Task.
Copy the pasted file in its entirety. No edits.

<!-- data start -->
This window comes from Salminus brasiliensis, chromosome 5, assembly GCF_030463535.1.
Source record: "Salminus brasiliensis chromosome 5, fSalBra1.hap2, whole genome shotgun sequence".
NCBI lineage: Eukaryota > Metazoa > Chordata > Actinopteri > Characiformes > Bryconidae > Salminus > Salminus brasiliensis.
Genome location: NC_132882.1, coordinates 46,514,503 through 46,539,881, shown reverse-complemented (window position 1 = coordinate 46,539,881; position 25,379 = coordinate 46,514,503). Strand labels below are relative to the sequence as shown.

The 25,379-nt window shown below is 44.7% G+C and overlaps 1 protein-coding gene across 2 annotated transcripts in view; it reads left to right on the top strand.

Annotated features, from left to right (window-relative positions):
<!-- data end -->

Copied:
This window comes from Salminus brasiliensis, chromosome 5, assembly GCF_030463535.1.
Source record: "Salminus brasiliensis chromosome 5, fSalBra1.hap2, whole genome shotgun sequence".
NCBI lineage: Eukaryota > Metazoa > Chordata > Actinopteri > Characiformes > Bryconidae > Salminus > Salminus brasiliensis.
Genome location: NC_132882.1, coordinates 46,514,503 through 46,539,881, shown reverse-complemented (window position 1 = coordinate 46,539,881; position 25,379 = coordinate 46,514,503). Strand labels below are relative to the sequence as shown.

The 25,379-nt window shown below is 44.7% G+C and overlaps 1 protein-coding gene across 2 annotated transcripts in view; it reads left to right on the top strand.

Annotated features, from left to right (window-relative positions):